It’s old news by now that President Trump has compared the arrival of the coronavirus in America to the Japanese attack on Pearl Harbor in 1941 and al-Qaeda’s 9/11 assault on key symbols of this country — the World Trade Center in New York, the Pentagon in Washington, and possibly even the White House
In March, as casualty figures were starting to pile up, he labeled himself a “wartime president.” Almost two months later, with the U.S. having long outstripped every other country on Earth in Covid-19 cases
Someday, America’s Afghan Wars — the first was against the Soviet Union, 1979-1989; the second began with the post-9/11 invasion of that country and has never ended — may be seen as follies of an unprecedented sort. Certainly, the wars that invasion set off across
Somehow, it seemed apt to do a different kind of introduction today to TomDispatch regular Belle Chesler’s piece. After all, she’s the daughter of my first childhood friend from the building in New York City where I grew up in another
The greatest American stories have always been fictions. I mean this both literally and figuratively. I mean The Great Gatsby, Moby-Dick, Invisible Man, and Little Women, but I also mean American exceptionalism, “good” wars, rags to riches, and liberty and justice for all. What, then, is the great American non-fiction story? I submit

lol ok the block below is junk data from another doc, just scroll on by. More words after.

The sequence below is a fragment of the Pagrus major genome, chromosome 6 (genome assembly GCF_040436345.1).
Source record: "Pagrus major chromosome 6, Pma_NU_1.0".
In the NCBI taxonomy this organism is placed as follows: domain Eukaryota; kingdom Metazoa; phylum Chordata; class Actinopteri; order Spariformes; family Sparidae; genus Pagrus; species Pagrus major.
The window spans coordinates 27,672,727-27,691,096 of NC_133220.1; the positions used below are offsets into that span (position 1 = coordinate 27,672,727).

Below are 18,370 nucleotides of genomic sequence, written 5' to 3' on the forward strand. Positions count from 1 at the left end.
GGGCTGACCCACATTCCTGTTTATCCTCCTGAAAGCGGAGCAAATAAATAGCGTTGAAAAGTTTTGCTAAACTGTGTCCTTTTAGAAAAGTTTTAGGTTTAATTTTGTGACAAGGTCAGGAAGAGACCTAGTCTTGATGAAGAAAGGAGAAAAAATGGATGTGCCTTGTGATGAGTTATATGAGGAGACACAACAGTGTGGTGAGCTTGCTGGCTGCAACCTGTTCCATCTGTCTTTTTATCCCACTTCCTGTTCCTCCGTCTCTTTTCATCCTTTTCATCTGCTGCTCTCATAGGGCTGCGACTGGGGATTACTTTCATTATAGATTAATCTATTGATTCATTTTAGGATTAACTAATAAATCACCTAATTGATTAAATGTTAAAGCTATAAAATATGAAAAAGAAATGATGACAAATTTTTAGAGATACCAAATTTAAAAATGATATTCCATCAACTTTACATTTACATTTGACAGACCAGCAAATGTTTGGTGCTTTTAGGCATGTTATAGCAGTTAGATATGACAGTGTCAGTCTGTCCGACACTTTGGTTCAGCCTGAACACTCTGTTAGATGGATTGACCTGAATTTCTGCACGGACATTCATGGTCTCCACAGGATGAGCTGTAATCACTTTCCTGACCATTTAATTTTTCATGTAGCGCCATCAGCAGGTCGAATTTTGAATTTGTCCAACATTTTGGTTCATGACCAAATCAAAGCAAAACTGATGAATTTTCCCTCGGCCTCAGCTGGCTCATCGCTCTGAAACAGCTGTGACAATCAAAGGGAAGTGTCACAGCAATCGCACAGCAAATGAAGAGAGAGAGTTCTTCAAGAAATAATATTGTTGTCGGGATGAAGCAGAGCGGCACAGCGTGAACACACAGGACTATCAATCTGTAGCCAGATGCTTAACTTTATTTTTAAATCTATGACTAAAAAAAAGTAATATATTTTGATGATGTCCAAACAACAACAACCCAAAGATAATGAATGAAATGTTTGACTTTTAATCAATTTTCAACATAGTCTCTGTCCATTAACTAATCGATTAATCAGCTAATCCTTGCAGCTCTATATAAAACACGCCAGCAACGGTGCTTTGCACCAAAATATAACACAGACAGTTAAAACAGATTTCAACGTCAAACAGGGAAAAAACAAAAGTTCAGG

There was certainly a hint that the previous century was not going to unfold in a particularly propitious manner when World War I, “the war to end all wars” (a phrase famously attributed to American President Woodrow Wilson), proved but an introduction to a second world war that would make the first look more like a skirmish. Add in the fact that the pandemic to end all
In this century, the war-fighting performance of the U.S. military has proven woeful indeed and both the Pentagon high command and key Trump administration officials have evidently been incapable of drawing obvious conclusions from that fact. Or think of it another way: even the president who can’t
Murder, He Said
By Tom Engelhardt
“Be assured of one thing: whichever candidate you choose at the polls in November, you aren’t just electing a president of the United States; you are also electing an assassin-in-chief.” So I wrote back in June 2012, with a presidential election approaching.
I was referring then to the war on terror’s CIA and military
In case you hadn’t noticed — and it would have been hard to miss — for the first time in history the price of oil recently fell below zero. At one point, in fact, a barrel of West Texas Intermediate, the benchmark for U.S. crude oil, hit -$37.63.
It was the wars I noticed first and, in those years, made the heart of TomDispatch’s coverage. You know, the ones that went under the label of “the war on terror,” that never were won and only seemed to expand exponentially across the Greater Middle East and Africa. Those were the conflicts that somehow lacked progress, no matter how often Americans “thanked”